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Oral history and photographs together add new dimensions to our understanding of the history, the geography, and the human reality of Palestine.
Palestine was a bride with many suitors—European and American Christians imbued with the dream of Jerusalem, Orthodox peasants and persecuted Jews from the Russian empire, and an assortment of zealots, cranks, and misfits from around the world. All were convinced they had a better claim to the Holy Land than its inhabitants.
This book tells the story of Palestine—from Turkish to British to Zionist rule—through letters, diaries, and memoirs. What was it like to be an Arab doctor in Jerusalem when virtually all the city’s doctors were European? Or a British schoolteacher during a nationwide insurgency? Or a young Jewish student from Brooklyn who stumbles on the aftermath of a massacre?
The story is illuminated through the use of more than 120 black-and-white photographs, drawn from both local and foreign archives. Although the photographers often suffered from political, religious, or cultural biases, their work is nevertheless a unique form of testimony, and one which adds new dimensions to our understanding of the human reality of Palestine.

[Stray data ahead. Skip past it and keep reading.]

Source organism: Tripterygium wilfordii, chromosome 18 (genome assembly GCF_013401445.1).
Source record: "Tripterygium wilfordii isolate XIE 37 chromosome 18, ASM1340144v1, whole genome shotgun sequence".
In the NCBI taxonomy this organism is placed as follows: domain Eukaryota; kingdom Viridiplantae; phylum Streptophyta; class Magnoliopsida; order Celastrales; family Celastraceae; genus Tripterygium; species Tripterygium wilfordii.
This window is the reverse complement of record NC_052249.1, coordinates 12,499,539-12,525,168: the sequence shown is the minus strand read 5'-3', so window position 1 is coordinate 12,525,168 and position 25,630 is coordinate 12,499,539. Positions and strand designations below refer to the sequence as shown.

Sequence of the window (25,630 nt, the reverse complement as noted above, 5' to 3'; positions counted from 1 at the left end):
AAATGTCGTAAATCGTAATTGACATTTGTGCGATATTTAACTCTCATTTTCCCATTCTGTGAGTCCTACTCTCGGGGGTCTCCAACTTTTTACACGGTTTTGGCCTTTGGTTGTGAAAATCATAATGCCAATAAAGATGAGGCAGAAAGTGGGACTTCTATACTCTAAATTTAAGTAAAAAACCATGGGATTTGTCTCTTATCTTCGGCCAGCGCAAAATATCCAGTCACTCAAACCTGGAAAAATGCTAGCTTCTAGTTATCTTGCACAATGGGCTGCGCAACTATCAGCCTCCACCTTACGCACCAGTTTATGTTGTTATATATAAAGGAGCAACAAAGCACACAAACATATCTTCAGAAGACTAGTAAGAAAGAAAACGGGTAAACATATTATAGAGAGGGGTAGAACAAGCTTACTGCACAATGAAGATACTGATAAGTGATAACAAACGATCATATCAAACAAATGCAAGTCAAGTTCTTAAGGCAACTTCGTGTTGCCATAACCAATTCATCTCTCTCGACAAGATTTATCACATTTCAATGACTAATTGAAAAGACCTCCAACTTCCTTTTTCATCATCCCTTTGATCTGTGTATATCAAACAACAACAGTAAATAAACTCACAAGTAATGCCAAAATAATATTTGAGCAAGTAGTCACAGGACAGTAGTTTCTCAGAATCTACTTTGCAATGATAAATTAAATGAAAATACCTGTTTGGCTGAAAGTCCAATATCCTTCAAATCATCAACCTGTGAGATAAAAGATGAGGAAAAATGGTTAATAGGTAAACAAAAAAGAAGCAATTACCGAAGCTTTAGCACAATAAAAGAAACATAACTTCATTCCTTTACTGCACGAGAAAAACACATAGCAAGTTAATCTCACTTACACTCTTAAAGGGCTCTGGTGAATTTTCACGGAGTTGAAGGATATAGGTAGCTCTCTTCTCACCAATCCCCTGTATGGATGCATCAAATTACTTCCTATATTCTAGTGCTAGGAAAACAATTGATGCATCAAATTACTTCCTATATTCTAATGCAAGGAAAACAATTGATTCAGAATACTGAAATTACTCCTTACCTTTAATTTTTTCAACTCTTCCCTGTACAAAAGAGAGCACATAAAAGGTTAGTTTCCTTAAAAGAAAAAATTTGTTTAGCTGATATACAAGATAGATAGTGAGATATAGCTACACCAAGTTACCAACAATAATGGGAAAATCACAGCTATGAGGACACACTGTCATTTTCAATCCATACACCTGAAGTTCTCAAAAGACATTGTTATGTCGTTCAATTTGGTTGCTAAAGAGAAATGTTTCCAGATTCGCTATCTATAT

About the Author
Roger Hardy was for more than twenty years a Middle East analyst with the BBC World Service. He is the author of two earlier books – The Muslim Revolt: A Journey through Political Islam and The Poisoned Well: Empire and Its Legacy in the Middle East – and is an associate fellow of Green Templeton College, University of Oxford.
“A stunning book that captures the modern history of Palestine through extraordinary photographs and the words of the Arabs, Zionists, and Britons who lived through the tragedy of Palestine and the birth of Israel.” —Eugene Rogan, Professor of Modern Middle Eastern History, University of Oxford
“This is an excellent and engrossing book in which the text and pictures convey the actuality of the life and tragedy of the Palestinians better than anything I have read for years.” —Patrick Cockburn, Middle East correspondent, The Independent